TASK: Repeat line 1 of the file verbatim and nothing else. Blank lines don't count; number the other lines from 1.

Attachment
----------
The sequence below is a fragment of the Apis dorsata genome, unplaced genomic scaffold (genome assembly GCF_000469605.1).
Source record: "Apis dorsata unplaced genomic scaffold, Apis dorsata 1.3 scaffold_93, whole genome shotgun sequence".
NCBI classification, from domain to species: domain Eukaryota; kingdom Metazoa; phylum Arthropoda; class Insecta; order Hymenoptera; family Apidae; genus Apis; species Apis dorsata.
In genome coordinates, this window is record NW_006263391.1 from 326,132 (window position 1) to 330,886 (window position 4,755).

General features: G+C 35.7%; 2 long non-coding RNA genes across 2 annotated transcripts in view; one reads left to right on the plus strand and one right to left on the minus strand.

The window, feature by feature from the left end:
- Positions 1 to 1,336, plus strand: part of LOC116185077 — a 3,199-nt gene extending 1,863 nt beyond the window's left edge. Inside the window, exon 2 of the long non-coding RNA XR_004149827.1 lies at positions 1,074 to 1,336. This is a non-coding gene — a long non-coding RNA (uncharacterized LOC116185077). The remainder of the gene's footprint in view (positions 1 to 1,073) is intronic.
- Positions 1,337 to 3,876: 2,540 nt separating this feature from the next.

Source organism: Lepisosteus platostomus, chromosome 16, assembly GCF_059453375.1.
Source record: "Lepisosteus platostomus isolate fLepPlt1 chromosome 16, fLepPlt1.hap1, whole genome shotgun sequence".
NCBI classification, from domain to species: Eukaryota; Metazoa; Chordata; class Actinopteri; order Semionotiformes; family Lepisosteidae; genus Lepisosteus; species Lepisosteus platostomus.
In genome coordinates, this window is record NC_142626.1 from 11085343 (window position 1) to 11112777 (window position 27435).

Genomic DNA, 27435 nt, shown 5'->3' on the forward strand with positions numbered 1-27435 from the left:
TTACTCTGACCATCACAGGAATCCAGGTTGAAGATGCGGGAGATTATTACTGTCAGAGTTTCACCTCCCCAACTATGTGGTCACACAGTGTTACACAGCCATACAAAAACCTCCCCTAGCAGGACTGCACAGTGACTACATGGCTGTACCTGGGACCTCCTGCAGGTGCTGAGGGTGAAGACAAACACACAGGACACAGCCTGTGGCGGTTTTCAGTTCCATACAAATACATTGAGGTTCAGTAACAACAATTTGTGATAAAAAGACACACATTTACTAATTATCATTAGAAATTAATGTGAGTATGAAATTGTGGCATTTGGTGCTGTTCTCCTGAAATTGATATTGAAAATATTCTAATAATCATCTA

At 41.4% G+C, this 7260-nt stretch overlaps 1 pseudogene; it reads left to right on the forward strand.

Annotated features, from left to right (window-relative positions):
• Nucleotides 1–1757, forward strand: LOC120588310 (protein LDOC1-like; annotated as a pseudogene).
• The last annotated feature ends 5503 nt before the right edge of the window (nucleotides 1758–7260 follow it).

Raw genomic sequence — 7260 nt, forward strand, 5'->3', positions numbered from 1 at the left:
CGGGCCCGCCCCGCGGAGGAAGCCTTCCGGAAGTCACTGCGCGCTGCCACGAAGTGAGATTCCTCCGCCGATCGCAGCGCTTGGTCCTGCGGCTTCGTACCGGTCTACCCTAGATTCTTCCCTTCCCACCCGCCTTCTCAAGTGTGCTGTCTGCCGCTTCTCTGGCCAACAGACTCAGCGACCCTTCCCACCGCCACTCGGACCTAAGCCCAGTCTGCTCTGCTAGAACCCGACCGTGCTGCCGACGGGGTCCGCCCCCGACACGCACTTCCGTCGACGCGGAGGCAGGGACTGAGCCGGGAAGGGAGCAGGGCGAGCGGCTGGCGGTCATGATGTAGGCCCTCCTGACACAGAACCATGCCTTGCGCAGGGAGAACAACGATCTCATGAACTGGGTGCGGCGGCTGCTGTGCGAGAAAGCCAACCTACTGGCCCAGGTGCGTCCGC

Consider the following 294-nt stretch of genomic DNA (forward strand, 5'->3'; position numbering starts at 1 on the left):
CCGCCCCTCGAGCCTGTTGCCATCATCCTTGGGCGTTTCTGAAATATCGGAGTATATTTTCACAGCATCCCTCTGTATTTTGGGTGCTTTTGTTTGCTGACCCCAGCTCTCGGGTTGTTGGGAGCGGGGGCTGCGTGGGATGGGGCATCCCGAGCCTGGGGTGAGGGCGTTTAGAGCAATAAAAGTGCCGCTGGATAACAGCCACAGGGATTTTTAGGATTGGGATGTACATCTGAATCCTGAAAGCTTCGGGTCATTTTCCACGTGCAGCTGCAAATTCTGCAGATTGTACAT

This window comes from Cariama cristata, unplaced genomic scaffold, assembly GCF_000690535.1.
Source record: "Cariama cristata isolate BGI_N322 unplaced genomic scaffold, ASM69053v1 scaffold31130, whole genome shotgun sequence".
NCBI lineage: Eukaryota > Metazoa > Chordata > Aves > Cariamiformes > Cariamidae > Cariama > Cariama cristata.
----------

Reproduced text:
The sequence below is a fragment of the Apis dorsata genome, unplaced genomic scaffold (genome assembly GCF_000469605.1).